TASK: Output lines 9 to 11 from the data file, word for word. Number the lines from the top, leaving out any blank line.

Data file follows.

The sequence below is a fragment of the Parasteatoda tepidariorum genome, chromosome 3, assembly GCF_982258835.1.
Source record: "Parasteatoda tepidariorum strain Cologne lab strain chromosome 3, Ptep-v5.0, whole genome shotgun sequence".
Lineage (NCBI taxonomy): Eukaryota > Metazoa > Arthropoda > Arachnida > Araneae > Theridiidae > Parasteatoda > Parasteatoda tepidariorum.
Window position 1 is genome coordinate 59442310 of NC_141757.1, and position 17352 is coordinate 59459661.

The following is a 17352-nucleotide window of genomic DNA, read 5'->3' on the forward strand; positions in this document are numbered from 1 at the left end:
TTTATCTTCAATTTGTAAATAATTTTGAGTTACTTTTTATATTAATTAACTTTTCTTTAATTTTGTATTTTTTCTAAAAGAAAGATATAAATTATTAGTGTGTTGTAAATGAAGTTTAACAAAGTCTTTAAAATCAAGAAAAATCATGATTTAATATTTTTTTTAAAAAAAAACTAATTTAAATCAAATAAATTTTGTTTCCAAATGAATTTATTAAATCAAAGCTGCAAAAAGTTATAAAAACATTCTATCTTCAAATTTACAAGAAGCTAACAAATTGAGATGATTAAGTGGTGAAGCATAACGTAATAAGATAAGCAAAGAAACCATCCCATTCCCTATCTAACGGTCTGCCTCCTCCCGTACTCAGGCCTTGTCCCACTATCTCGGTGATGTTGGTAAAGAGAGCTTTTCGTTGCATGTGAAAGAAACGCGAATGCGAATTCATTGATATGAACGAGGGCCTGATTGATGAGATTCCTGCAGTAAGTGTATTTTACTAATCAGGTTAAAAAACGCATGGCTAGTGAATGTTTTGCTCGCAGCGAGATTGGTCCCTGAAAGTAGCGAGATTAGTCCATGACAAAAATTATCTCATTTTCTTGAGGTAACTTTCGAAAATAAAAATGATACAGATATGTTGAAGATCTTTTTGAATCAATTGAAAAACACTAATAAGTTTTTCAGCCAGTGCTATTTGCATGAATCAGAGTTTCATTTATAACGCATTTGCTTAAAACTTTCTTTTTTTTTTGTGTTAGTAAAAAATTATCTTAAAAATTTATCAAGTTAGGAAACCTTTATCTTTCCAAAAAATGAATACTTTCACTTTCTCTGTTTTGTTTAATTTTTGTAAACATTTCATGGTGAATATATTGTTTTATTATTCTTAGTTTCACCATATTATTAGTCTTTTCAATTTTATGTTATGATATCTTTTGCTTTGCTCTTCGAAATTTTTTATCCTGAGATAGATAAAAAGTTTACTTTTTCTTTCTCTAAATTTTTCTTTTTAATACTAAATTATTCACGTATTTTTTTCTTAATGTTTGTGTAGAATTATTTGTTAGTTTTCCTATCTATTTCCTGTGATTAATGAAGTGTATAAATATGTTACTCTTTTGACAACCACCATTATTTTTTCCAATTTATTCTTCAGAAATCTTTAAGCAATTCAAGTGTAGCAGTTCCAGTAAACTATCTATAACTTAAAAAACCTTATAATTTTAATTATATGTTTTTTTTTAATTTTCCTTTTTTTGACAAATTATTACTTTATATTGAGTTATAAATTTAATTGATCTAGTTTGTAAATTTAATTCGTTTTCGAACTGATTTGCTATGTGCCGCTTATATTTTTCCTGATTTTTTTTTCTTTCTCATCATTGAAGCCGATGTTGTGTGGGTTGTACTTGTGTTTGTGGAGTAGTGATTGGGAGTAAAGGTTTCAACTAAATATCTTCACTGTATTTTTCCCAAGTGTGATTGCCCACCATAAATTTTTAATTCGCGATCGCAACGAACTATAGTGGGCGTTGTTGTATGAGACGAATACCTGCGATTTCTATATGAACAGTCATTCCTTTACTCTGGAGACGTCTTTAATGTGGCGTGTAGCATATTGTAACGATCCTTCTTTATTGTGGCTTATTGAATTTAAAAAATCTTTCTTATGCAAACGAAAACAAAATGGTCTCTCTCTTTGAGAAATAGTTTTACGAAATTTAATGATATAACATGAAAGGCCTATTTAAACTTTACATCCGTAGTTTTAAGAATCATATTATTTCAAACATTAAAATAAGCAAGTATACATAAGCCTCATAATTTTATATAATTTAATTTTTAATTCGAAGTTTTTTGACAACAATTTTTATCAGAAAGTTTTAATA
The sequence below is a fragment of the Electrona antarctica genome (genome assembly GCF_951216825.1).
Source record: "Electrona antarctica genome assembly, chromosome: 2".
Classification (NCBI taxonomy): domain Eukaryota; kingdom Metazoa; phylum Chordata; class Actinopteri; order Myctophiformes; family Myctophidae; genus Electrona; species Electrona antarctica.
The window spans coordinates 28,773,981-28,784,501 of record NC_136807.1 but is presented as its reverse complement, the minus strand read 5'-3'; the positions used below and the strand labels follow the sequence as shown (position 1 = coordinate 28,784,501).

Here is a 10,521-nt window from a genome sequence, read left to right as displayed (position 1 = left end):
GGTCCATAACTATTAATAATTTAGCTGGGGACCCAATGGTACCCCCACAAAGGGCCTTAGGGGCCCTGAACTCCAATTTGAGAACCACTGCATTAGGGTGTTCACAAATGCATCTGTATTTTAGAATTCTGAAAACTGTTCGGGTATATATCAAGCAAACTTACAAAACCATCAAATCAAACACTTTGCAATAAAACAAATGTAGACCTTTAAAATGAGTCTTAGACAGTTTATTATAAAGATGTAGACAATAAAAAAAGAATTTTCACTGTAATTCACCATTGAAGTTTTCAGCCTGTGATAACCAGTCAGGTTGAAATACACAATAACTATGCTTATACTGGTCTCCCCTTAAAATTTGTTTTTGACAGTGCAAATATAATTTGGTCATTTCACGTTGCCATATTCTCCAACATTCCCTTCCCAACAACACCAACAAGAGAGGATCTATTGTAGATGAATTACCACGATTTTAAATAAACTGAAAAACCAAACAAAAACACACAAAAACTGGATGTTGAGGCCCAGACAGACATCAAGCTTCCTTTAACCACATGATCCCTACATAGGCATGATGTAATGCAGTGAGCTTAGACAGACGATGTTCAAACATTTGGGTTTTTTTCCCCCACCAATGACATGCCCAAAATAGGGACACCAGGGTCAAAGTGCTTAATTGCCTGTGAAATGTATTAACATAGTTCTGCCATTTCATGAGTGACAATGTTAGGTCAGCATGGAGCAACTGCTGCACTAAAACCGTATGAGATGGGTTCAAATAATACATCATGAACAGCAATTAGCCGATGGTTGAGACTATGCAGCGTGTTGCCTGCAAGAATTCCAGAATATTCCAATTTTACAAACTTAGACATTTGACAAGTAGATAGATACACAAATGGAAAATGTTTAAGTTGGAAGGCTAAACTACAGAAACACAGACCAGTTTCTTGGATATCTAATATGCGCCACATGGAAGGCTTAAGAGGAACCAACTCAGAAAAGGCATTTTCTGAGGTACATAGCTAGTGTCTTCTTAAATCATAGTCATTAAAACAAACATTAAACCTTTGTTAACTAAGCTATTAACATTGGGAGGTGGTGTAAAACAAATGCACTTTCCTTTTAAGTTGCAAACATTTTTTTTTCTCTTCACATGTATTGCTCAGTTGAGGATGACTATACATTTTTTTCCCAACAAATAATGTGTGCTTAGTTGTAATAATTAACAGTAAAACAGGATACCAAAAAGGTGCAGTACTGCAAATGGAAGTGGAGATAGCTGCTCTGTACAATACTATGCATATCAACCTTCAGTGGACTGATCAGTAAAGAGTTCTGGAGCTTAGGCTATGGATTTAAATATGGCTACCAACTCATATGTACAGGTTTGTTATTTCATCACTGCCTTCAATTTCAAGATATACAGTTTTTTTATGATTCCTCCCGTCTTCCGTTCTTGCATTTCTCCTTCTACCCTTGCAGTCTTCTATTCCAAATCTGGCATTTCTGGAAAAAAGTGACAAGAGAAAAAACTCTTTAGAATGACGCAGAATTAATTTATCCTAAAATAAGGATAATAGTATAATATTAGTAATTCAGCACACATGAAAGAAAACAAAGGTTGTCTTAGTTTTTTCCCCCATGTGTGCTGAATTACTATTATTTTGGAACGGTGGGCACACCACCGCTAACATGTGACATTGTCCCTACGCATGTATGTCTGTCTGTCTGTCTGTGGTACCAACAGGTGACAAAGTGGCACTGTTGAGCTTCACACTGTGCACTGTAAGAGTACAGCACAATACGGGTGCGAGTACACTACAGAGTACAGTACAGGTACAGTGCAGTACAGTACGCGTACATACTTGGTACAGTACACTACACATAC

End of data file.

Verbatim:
Classification (NCBI taxonomy): domain Eukaryota; kingdom Metazoa; phylum Chordata; class Actinopteri; order Myctophiformes; family Myctophidae; genus Electrona; species Electrona antarctica.
The window spans coordinates 28,773,981-28,784,501 of record NC_136807.1 but is presented as its reverse complement, the minus strand read 5'-3'; the positions used below and the strand labels follow the sequence as shown (position 1 = coordinate 28,784,501).

Here is a 10,521-nt window from a genome sequence, read left to right as displayed (position 1 = left end):